3- Open up the books to the membership

Most Muslim organizations today strive to be transparent especially when it comes to financing. Some have taken excellent steps in this direction. Others remain less transparent to the broader community. Transparency, especially in financial dealings, goes a long way towards building the trust that will bring in bigger contributions from the community.

---------------
Dr. Mohammed BenayounDr Mohammed Benayoune is a former advisor to a minister of oil & gas in an Arabian Gulf Country as well as a business leader who occupied several CEO positions in large corporations. Over the past 30 years, he has set up several for-profit and not-for-profit organizations. He has consulted with many first class organizations on leadership and organizational development. Dr Benayoune has led several Muslim organizations in several countries.

Prophet's MosqueThe Prophet's Mosque
Like the Thatching of Prophet Moses

The final structure of the Prophet's mosque was quite simple, as the Prophet had desired. The foundations were made with stones and the walls with grey mud bricks. The roof was supported on columns made from the trunks of date trees and covered with branches of the same. The roof covered only a small portion of the

mosque. The rest was an open, unroofed courtyard, enclosed by a short, grey mud-bricked wall, no higher than a man.

There were three doors, in the east, west and south. The roofed portion had a little platform where the Ahl as-Suffah, the impoverished, ascetically-inclined students of Islam, lived continuously. Being without homes of their own, without families or occupation, they devoted their entire lives and energies to the study of the Quran and practices of the Prophet. Their main job was to spread the message of Islam.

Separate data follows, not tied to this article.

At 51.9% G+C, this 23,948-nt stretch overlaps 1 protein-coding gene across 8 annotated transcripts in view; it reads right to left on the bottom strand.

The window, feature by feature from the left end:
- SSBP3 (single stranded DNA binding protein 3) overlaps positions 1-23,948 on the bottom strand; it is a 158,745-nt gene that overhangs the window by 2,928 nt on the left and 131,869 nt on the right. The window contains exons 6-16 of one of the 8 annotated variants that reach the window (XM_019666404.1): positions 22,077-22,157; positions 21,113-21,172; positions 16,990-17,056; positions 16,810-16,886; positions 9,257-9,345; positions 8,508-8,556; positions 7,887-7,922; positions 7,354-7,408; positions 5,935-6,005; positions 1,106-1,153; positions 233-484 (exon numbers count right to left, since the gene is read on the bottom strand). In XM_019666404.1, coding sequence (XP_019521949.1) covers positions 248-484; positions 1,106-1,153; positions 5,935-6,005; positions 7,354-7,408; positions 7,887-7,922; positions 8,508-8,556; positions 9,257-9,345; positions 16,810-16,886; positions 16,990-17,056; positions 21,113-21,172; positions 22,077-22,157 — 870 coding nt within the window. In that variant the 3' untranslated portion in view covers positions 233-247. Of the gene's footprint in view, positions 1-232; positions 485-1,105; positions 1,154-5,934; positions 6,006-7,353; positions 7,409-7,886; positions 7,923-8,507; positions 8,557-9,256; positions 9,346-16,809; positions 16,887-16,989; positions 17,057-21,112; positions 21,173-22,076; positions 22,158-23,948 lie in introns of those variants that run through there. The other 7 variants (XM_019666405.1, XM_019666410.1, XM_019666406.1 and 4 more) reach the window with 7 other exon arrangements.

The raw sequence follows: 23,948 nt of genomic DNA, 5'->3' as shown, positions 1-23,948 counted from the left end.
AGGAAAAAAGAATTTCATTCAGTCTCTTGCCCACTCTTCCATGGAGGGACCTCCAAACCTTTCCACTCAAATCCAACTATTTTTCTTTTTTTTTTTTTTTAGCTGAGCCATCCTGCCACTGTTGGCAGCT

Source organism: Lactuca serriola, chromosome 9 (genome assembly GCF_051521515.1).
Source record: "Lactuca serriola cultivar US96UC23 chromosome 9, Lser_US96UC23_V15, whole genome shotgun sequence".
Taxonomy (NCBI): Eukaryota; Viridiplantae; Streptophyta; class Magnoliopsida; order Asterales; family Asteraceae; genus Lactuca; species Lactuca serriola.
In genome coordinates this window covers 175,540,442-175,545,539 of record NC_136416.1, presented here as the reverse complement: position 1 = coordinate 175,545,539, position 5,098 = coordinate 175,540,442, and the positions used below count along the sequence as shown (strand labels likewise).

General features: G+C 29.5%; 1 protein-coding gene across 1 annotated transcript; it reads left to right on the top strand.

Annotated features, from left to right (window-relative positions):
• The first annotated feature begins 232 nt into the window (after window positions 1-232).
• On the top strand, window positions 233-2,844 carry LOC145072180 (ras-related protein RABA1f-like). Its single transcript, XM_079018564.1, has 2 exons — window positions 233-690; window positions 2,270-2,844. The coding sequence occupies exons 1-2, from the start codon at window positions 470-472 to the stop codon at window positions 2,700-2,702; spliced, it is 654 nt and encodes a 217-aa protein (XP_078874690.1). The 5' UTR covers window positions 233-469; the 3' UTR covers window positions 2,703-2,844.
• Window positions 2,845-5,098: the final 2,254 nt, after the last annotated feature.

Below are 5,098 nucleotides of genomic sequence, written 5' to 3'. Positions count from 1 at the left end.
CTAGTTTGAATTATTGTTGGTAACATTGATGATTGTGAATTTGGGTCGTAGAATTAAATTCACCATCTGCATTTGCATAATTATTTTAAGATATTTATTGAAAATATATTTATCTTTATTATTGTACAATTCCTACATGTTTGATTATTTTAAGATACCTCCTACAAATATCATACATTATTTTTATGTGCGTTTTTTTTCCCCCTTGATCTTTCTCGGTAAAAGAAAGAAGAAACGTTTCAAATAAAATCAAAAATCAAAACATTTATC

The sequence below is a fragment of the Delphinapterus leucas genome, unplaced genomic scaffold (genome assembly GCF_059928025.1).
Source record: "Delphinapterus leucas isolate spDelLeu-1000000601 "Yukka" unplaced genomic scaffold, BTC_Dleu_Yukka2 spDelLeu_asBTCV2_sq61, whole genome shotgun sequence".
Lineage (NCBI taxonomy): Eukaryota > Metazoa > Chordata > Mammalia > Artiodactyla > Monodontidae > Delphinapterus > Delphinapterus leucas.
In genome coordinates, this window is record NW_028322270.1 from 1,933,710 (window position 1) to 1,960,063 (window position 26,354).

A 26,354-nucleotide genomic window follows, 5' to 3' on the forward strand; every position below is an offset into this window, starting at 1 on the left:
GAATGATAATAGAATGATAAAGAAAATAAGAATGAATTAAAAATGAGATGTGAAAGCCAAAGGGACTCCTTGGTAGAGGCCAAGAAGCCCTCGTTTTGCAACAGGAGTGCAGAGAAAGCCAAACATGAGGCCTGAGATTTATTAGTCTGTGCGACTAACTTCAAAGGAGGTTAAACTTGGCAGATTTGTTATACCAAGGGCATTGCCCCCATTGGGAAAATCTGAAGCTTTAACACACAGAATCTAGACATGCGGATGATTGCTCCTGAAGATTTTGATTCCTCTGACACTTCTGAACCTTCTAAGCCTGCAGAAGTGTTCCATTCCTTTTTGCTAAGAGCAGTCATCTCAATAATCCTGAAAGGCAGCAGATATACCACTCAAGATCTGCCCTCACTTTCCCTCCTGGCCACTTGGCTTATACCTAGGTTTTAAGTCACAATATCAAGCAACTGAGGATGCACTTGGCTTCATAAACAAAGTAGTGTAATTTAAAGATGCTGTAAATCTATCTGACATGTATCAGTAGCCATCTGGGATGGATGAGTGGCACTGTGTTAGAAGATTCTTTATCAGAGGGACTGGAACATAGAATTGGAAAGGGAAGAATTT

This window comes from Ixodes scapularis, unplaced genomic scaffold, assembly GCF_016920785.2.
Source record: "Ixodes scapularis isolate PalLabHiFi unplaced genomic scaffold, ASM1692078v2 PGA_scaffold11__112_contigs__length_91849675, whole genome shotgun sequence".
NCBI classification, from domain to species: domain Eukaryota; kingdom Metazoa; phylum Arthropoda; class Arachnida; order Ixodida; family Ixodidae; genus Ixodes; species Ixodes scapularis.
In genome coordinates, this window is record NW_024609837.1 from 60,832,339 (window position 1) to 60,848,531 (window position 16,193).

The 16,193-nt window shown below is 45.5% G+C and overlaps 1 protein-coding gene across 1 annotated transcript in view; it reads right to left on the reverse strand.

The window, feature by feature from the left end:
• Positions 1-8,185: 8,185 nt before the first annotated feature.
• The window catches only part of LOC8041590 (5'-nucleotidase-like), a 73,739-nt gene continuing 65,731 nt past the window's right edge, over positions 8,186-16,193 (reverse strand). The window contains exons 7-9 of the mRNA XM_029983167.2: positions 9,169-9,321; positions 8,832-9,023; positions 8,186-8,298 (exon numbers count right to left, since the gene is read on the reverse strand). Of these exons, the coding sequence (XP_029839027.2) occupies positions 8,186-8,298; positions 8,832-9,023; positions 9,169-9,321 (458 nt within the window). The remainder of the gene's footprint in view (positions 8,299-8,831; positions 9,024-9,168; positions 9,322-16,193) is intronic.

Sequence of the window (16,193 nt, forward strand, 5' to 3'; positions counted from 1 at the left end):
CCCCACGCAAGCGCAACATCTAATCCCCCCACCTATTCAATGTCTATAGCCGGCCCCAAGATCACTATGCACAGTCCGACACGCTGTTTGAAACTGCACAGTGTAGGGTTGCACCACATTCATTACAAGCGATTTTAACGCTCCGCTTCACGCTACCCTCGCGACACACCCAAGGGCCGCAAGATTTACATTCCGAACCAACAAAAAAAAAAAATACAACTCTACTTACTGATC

The ground of the mosque remained as it always was, not covered by anything. But one day it rained and the ground became muddy so the Muslims brought in some dry rubble and sand. Seeing this, the Prophet exclaimed: ‘What a good carpet you have brought in.’

The mosque was a natural and simple structure, absolutely devoid of any pretensions of grandeur. As the Prophet wished, it resembled the 'thatching of Moses’. When the Muslims asked what the thatching of Moses looked like, the Prophet replied: ‘The thatching of Moses was such that when he stood up, his head would touch the roof. However, the matter of this life is more transient than would even deserve a building of this magnitude.’

The implication of the Prophet’s statement is that Muslims should not waste their time and energy building grand edifices. Rather they should concentrate on good deeds arid the worship of God.

Source: Sunshine at Madinah by Dr. Zakaria Bashier, p. 50-51.